East Pointe Apartments Construction Update, 8/2018

6 08 2018

No one can say DGA Builders is wasting time. A visit on Friday showed three sets of CMU foundation walls have been assembled and mortared, each for a ten-unit townhouse string. A few crewmen kept an eye on a material placement truck, also known as a stone slinger, as it launched rocks into the footprint encased by the foundation walls. This may be a crushed stone base (hardfill) for a concrete slab pour, given the stacks of rebar with surface rust sitting nearby. A shallow foundation would work fine here because two-story buildings aren’t especially heavy as structures go, and it would be less expensive and time consuming than a deep foundation. Elsewhere around the site one sees PVC sanitation pipes (sea green), water pipes (blue), and pieces for utility junctions.

Meanwhile just a stone’s sling away on Nor Way, Forest City realty continues work on the six-unit string (hexplex?) of townhouses. Two are fully framed and roofed, two have had their first floor framed though not fully sheathed, and the other two are only partially framed on the first floor. As with all the townhouse strings, these will incorporated some unique design features while keeping the general unit layout the same. I know they’re not happy about the East Pointe townhomes, but it could be a good synergy – the price points ($1,400-$2,000/month fr East Pointe, $350k for the Heights of Lansing townhouses) are such that renters who may wish to stay in that neighborhood may look at the Heights townhomes as an option.

A website is now up and running for East Pointe. It’s mostly stock images and bland corporate-speak, but they do have floor plans and some new renders. Here’s the advertising pitch:

“This apartment community is located on 20 acres in Lansing, NY, which is part of the Ithaca, NY, market. This is new construction of 140 state-of-the-art apartments. There will be 36 one-bedroom units, 90 two-bedroom units, and 14 three-bedroom units. The project will include fourteen apartment buildings with 10 units in each building that will be walk-up garden style with private entrances and a community building. All units will have high end finishes and amenities, including stainless finish appliances, microwave, dishwasher, washer and dryer, ice maker, granite counter tops, wood cabinets, vinyl plank flooring and wall-to-wall carpeting, tile showers, high end plumbing fixtures and lighting fixtures. All apartments will include a patio or deck. The community building will include the leasing and maintenance office, Great Room and warming kitchen for gatherings, and a fitness center. The project also includes an outdoor pool with changing rooms and shower.”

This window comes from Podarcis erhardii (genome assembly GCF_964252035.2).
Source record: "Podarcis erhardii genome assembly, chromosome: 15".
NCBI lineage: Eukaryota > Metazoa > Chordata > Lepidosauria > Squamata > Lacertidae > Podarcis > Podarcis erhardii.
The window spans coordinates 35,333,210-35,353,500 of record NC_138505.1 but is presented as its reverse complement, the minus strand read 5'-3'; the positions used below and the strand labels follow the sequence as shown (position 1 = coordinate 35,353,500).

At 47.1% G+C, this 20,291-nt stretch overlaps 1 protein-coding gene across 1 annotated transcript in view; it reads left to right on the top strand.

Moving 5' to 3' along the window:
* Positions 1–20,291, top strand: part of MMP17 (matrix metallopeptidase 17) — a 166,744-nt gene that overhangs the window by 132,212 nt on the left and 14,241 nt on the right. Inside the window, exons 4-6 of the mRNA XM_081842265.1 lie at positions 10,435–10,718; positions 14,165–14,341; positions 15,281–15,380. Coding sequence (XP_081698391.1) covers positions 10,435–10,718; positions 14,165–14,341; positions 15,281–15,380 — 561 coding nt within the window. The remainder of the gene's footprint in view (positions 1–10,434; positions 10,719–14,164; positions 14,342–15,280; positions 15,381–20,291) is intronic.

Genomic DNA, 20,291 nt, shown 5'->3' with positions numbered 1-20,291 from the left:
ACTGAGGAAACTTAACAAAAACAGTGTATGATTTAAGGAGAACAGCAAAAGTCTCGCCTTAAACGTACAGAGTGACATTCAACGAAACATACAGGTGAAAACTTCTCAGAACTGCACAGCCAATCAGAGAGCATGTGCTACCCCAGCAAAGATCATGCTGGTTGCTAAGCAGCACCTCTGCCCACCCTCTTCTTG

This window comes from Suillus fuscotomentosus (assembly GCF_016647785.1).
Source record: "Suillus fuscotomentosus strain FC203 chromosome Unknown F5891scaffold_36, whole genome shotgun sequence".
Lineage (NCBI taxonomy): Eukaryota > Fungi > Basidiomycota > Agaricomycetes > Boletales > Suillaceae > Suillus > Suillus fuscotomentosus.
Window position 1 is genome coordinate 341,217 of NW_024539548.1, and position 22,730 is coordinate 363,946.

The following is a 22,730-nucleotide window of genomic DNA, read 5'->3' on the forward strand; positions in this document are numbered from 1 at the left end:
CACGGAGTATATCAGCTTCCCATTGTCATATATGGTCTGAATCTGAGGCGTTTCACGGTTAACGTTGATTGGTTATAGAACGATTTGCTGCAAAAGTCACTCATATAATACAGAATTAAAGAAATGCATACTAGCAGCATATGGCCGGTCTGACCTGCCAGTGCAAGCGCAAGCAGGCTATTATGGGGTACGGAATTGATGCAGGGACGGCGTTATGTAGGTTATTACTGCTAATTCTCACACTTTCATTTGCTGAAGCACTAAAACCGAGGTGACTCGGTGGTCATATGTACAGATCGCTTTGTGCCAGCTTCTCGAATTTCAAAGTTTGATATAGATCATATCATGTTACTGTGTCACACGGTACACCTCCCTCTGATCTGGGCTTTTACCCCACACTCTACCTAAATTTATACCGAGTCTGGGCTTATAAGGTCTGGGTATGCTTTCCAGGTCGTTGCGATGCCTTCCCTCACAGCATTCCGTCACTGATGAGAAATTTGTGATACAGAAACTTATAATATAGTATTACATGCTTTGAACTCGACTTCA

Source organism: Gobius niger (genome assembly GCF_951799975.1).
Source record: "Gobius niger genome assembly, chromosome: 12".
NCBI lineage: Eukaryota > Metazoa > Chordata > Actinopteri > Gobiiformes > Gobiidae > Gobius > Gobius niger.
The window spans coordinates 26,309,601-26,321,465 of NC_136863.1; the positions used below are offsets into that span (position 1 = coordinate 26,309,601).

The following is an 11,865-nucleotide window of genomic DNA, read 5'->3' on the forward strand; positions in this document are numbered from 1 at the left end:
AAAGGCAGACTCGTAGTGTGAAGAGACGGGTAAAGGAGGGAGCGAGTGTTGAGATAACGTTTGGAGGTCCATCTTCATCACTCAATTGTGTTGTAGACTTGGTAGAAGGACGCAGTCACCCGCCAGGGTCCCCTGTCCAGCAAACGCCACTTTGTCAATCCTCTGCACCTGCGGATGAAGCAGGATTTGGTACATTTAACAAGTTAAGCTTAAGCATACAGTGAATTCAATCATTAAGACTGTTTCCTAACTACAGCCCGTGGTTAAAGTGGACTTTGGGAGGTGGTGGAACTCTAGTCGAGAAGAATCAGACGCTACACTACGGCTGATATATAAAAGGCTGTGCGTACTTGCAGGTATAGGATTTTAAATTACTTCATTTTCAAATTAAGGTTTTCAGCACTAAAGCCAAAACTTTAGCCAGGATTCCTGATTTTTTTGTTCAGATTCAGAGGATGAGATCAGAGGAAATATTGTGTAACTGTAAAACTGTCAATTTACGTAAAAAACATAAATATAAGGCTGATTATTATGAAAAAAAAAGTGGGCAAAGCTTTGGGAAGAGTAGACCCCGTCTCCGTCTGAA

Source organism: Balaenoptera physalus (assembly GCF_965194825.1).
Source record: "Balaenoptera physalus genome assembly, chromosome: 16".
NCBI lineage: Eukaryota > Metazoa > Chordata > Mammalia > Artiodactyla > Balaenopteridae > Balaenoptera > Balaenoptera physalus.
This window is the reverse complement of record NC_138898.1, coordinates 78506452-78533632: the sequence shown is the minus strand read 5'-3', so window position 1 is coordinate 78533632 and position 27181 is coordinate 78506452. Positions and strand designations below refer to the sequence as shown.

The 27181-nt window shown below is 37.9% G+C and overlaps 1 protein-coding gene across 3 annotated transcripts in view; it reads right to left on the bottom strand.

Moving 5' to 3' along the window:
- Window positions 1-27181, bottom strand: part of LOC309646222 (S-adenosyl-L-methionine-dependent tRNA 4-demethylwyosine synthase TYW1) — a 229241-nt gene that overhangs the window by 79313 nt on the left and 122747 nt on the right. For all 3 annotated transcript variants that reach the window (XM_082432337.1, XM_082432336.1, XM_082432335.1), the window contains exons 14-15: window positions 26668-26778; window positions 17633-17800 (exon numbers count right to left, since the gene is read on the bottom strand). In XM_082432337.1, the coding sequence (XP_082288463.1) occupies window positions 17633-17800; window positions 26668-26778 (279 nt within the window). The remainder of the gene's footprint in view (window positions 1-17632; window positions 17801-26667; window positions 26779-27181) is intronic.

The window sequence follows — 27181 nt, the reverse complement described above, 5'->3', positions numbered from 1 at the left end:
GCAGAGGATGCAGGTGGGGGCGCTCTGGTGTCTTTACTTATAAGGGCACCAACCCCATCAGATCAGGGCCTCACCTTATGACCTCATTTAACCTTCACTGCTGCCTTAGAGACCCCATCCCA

I have no idea what a warming kitchen is, but my very Sicilian mother is pretty good at turning kitchens into warming spaces around the holidays. A photo of the community center is included below.

UPDATE: I’m just going to add this here since the timing was ever so slightly off- on Monday the 6th, the construction loan was filed with the county. M&T Bank is lending Park Grove (represented by an LLC) $22.6 million for construction of the East Pointe project.





802 Dryden Road Construction Update, 8/2018

5 08 2018